107 F3d 16 Green Green v. City of Eureka
107 F.3d 16
David GREEN, By and Through his conservators, Michael GREEN
and Faye Wheeler Green, Plaintiff-Appellant,
CITY OF EUREKA, Kay Howden; Wayne Cox, Defendants-Appellees.
United States Court of Appeals, Ninth Circuit.
Argued and Submitted Jan. 13, 1997.
Decided Feb. 6, 1997.
NOTICE: Ninth Circuit Rule 36-3 provides that dispositions other than opinions or orders designated for publication are not precedential and should not be cited except when relevant under the doctrines of law of the case, res judicata, or collateral estoppel.
David Green suffered external injuries and a brain hemorrhage shortly after he was arrested and handcuffed by two Eureka police officers. He sued the police officers under 42 U.S.C. § 1983. A jury found that Green's injuries were caused by his own reckless acts and not by the two arresting police officers. Green moved for a new trial on diverse grounds. The district court denied the motion and Green now appeals. We affirm the judgment.
I. DID THE TRIAL COURT ABUSE ITS DISCRETION IN DENYING GREEN'S MOTION FOR A NEW TRIAL?
Green argues that the trial court abused its discretion when it denied his motion for a new trial. "A new trial may be granted to all or any of the parties ... for any of the reasons for which new trials have heretofore been granted in actions at law in the courts of the United States." Fed.R.Civ.P. 59(a)(1). However, "no error or defect in any ruling or order or in anything done or omitted by the court or by any of the parties is ground for granting a new trial ... unless refusal to take such action appears to the court inconsistent with substantial justice." Fed.R.Civ.P. 61.
Green bases his petition for a new trial primarily on a claim of newly discovered evidence. A new trial may be granted because of newly discovered evidence if (1) there is newly discovered evidence; (2) the party earlier exercised due diligence to find this evidence; and (3) the evidence is of such a magnitude that its earlier production would likely have changed the outcome of the case. Coastal Transfer Co. v. Toyota Motor Sales, 833 F.2d 208, 211 (9th Cir.1987).
Green's newly discovered evidence is a bill for expert testimony expenses submitted by a neurosurgeon who treated Green in the emergency room. The doctor's bill seemingly contradicted his trial testimony. The doctor billed for five hours discussion with defense attorneys, but at trial he testified that he had never spoken to Mr. Ezzell, lead defense counsel. The doctor billed for four hours review of medical records, but at trial he testified that he had conducted no research on the case since his deposition.
Green interprets this bill to mean that the doctor and the defense attorneys had met, had discussed the doctor's testimony, and had lied at trial to pretend they had not. Green argues that he could have used this evidence at trial to impeach the doctor's testimony and win his case.
We note that Green's interpretation of the doctor's bill is his own and is not established by any other evidence. The defense interpreted the bill to mean that the doctor had inflated his hours spent and that the doctor was referring to non-substantive conversations with defense counsel other than Mr. Ezzell.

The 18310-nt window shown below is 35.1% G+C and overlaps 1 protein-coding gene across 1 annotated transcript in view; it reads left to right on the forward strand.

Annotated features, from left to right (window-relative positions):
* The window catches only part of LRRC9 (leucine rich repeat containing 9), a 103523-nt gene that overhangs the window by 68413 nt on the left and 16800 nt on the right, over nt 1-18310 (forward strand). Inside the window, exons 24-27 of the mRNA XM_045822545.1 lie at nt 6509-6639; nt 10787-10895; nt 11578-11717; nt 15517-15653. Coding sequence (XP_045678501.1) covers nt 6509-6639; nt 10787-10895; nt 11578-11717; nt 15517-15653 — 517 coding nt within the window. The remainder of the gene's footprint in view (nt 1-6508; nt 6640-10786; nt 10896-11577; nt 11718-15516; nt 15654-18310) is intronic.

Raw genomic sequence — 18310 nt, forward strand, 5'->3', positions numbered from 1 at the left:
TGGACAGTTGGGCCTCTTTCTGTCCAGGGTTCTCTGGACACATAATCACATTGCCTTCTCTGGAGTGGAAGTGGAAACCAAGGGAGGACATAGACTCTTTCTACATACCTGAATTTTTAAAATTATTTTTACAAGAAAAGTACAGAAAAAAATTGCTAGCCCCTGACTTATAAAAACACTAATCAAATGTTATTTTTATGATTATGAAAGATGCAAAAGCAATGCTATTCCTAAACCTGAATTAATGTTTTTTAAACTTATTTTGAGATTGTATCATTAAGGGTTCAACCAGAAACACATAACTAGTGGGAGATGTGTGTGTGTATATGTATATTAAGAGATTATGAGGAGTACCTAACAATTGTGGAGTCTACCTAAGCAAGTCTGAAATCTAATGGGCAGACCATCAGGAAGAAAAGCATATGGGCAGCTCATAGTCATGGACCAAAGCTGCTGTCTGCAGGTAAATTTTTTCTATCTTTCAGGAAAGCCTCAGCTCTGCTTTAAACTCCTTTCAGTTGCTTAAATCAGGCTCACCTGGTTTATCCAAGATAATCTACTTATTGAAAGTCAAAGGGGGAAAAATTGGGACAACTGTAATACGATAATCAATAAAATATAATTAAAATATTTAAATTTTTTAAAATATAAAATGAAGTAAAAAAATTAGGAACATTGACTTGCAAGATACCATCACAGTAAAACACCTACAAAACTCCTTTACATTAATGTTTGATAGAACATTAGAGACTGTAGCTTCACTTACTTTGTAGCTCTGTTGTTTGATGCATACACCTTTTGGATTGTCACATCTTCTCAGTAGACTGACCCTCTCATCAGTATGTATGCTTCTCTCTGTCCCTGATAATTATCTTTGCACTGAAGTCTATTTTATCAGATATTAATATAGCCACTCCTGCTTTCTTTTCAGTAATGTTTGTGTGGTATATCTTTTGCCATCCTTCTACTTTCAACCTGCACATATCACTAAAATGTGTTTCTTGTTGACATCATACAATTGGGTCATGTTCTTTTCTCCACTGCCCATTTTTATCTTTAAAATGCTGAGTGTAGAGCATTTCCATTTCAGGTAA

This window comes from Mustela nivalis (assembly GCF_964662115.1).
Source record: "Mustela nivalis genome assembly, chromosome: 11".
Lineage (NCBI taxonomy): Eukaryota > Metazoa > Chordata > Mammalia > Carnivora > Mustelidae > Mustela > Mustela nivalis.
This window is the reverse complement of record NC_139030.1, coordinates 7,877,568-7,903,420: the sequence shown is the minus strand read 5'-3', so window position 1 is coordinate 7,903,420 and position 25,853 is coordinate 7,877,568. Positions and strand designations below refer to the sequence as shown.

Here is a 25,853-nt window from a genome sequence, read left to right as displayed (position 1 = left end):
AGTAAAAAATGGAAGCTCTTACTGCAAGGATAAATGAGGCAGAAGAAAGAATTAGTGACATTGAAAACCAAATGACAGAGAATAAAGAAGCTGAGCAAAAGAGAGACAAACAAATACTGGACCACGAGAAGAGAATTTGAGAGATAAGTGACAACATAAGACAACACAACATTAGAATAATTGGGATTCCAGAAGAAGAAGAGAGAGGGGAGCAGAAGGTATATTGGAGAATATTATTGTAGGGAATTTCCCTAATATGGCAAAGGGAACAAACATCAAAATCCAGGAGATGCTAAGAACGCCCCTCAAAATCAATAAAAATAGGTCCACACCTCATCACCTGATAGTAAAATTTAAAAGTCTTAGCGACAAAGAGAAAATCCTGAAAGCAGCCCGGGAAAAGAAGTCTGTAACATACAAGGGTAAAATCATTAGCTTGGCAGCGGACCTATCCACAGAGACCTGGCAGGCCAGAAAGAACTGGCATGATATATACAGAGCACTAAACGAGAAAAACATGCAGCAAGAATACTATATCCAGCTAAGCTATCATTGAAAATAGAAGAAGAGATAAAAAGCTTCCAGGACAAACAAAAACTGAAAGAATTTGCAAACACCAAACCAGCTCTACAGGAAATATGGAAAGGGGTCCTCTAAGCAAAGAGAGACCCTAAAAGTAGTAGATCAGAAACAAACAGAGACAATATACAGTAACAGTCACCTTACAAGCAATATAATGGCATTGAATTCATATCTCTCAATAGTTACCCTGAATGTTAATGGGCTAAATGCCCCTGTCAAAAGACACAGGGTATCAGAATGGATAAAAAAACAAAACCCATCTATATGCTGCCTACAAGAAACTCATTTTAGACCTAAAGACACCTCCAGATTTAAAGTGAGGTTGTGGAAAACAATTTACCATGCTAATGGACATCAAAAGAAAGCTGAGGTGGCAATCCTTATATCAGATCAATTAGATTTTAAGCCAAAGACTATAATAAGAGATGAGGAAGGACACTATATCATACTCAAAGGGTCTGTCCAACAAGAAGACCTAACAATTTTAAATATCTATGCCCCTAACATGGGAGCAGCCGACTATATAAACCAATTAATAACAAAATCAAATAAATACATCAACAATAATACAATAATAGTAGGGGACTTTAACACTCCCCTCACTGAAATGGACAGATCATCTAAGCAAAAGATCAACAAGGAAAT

We need not consider whether Green is correct, however, for he is still not entitled to a new trial. "Newly discovered evidence that would merely affect the weight and credibility of the evidence ordinarily is insufficient for a new trial." 11 Charles Alan Writht et. al., Federal Practice and Procedure § 2808 (2d ed. 1995); See also Dias v. Methodist Hosp., 46 F.3d 492, 495-96 (5th Cir.1995) (no new trial where new evidence merely impeaches other testimony).
Here, the evidence even as depicted by Green would be no more than cumulative impeachment testimony. At trial, many witnesses testified about the circumstances of Green's injuries, including several doctors. One doctor testified for the defense and was cross-examined by Green. During cross examination, Green established that the doctor was being paid by the defense and had changed his views on the cause of Green's injuries. The district judge, to whom we defer for assessments of credibility, found that the doctor had been effectively impeached. Our review of the record supports the views of the district judge.
Green raises numerous other arguments for a new trial, including the objections to the verdict form, evidentiary rulings, the conduct of the judge, and the conduct of defense counsel. Many of Green's objections were not raised at the district court and thus were not preserved for appeal. None of Green's arguments warrant reversal of the trial court's denial of a new trial.
II. DEFENSE REQUEST FOR ATTORNEYS' FEES
Defendants seeks attorneys' fees and costs pursuant to 42 U.S.C. §§ 1983 and 1988. This court will award a prevailing defendant attorney fees under §§ 1983 and 1988 only if plaintiff's action was "frivolous, unreasonable or without foundation." Vernon v. City of Los Angeles, 27 F.3d 1385, 1402 (9th Cir.1994). An appeal is considered "frivolous" when the result is obvious or appellant's arguments of error are wholly without merit. Id. In this case, plaintiff's unsuccessful arguments about newly discovered evidence, as well as defense misconduct and jury instructions, had some arguable basis in fact and in law. Defendants' request for attorneys' fees is therefore denied.